July 26, 2013

More Thoughts on Compliments

Compliments are on my mind. I've written previously about taking in the good--the tension between accepting the good yet doubting our worthiness. In The Story of You e-course, Jen & Ria posed an interesting question: what kinds of compliments do you readily accept and what compliments do you quickly deflect? This was a revealing exercise for me. And I'm still thinking about it.

In general, I try to graciously accept compliments (regardless of my internal struggle). Kind words are gifts offered by others--gifts I don't want to diminish. And mostly my outward acceptance mimics my internal process. Except for two types of compliments: 1) kind words about something I've done (e.g., food, photo, writing), but I don't feel is my best work; and 2) kind words about something with which I have a complicated relationship.

I know people have different perceptions about the exact same event. We all see things through our particular lens. (Sometimes my lens feels clear and other times it feels cloudy--tainted by my internal stories.) So back to the first compliment type: isn't it possible that someone genuinely enjoys a piece of my work that I don't feel is my best? Of course, it's possible. In fact, it's likely. Yet I doubt the sincerity--I assume the person must be offering a compliment just to be nice. This is a reaction from a place of unworthiness. Re-framing the situation: I can accept the compliment and ask what, in particular, the person likes. Maybe I'll learn something about my own work; something to which I was previously blinded. 

I'm a caretaker; a giver of open-hearted love. Connection to other people is an essential part of my life path. But if I'm not careful, my authentic action can morph into must-dos. When I receive a compliment about a care-taking action, I drink it in (for a moment). But then I'm filled with doubt: now I must keep doing this particular action for the rest of my life (or I'm not a good person). Doubt is such a nasty mind state. It casts a strong shadow on our basic goodness--our worthiness, as is. With this second compliment type, perhaps I can just rest in the acknowledgment of my heartfelt work. Just rest there, no future action required.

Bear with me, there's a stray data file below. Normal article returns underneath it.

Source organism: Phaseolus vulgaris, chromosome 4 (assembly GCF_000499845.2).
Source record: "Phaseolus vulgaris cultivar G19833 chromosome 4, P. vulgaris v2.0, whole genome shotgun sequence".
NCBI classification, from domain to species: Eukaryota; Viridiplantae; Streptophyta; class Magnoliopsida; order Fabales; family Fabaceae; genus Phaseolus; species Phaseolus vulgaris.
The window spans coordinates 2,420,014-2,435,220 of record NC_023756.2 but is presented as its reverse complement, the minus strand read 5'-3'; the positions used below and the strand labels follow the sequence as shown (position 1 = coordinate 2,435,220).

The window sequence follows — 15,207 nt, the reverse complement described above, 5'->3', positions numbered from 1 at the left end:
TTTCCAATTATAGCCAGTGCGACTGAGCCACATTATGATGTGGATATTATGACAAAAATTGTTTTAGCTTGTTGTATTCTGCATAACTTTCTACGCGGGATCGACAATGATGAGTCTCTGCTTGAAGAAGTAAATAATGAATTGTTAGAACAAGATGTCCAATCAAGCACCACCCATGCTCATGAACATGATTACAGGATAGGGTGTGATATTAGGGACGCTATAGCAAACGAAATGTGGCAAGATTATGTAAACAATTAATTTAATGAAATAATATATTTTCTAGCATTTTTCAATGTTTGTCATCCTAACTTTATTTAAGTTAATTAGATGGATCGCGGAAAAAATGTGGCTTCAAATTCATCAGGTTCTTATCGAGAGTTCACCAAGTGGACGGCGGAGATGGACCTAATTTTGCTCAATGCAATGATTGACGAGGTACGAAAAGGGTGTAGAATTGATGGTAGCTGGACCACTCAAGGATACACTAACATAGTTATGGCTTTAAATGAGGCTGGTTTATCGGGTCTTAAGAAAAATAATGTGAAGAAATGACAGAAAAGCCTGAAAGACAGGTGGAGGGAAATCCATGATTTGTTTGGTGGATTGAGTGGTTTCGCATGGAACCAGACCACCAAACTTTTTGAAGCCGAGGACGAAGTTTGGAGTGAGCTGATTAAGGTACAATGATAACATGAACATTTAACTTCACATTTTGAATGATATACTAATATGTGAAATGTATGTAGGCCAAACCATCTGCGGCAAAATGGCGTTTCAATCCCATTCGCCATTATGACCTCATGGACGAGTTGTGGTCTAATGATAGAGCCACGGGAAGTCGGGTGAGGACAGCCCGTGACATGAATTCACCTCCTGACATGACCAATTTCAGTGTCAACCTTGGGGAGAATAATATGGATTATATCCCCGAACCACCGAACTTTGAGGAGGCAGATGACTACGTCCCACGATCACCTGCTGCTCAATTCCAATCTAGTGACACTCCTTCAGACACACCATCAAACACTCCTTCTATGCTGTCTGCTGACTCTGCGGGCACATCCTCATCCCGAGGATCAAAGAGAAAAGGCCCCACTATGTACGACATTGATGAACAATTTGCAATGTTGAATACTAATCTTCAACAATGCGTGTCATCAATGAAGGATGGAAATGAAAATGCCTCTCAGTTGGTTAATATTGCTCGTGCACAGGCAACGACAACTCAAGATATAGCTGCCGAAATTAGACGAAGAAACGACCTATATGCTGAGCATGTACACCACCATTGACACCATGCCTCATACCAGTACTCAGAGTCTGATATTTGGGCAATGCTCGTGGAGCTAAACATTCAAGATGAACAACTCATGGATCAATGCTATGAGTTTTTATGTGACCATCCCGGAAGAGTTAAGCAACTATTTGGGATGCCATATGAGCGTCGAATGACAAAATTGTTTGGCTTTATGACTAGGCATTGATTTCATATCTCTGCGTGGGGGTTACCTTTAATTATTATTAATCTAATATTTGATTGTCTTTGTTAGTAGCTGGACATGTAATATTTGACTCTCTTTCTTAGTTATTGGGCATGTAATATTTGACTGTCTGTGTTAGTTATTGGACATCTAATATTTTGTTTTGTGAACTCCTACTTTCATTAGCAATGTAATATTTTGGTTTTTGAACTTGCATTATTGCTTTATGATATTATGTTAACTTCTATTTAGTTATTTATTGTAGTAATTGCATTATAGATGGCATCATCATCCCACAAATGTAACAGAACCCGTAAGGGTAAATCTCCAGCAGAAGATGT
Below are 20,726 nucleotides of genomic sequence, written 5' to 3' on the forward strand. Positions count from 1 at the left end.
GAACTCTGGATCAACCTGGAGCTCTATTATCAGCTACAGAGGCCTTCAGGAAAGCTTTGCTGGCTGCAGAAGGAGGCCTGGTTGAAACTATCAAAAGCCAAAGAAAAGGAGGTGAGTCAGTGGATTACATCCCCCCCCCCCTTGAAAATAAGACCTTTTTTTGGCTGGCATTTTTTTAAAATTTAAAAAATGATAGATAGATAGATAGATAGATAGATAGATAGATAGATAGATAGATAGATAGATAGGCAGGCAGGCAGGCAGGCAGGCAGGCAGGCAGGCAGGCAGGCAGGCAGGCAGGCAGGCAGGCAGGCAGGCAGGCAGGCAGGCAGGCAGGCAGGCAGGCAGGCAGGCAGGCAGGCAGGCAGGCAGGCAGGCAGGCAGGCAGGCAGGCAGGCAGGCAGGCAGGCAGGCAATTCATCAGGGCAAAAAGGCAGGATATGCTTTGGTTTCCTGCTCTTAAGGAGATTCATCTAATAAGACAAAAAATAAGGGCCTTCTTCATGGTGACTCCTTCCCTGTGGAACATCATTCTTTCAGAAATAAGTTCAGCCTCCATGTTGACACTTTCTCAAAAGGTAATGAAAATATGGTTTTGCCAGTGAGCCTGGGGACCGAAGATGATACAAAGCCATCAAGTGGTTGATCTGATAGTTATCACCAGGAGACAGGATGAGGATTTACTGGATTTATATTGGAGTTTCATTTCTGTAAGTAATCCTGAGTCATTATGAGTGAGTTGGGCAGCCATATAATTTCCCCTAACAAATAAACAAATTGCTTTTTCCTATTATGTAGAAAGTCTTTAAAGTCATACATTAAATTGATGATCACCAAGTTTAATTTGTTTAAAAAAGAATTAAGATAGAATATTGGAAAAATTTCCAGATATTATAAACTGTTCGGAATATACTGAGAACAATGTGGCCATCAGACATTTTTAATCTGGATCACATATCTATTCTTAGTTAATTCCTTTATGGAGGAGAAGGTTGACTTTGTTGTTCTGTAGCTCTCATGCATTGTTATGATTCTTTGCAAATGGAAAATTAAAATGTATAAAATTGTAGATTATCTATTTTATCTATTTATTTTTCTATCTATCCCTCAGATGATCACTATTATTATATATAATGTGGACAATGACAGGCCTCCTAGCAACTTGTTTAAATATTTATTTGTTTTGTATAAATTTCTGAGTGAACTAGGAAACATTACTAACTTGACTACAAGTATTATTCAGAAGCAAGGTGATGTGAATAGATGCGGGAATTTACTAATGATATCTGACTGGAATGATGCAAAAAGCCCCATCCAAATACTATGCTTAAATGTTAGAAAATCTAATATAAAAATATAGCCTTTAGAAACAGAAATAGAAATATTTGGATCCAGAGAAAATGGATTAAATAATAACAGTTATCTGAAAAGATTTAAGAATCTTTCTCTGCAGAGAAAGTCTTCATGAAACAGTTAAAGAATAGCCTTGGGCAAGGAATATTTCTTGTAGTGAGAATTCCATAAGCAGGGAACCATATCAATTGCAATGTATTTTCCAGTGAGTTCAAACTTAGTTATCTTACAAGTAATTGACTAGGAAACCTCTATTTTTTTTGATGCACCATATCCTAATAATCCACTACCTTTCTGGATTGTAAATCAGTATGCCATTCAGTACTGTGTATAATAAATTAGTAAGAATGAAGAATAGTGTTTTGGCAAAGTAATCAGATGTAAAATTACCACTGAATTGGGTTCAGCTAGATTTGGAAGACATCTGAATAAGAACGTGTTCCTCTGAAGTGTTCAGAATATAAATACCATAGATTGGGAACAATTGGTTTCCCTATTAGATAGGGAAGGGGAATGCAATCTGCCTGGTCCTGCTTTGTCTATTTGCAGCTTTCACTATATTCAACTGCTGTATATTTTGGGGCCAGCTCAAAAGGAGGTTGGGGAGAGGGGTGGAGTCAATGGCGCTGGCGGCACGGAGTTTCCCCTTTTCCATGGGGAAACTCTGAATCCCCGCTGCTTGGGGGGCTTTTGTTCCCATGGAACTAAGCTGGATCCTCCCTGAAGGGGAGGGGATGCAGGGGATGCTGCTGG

Oh, compliments. They seem so simple, yet can be complicated. It's interesting for me to view both sides of compliments--to be authentic in giving compliments and to be mindful in receiving them. I think both ends reveal much about our inner-dialogues. Dialogues that include voices we want to nurture and voices it's best we ignore. 


  1. Okay. My 2 cents.
    All creatures are inherently lazy - it's best to conserve energy for important (i.e. survival) tasks.
    So. When somebody makes you an offering - by way of a compliment, perhaps - why on earth would they go out of their way just to "be nice"? Unless they want something from you, which is always a possibility, I suppose...
    But. The more simple explanation is that they are offering gratitude for sharing something that resonates with them.
    Of course, we all have our own personal filters and beliefs and whatnot... so what you value about something you present may be entirely different than what I perceive, what I value... And that's good and normal and helps us both to grow.
    So, take a hike, doubt. ;) And thank you. xo

    1. kate, it's so good to hear from you. i LOVE your ending: "take a hike, doubt." i agree!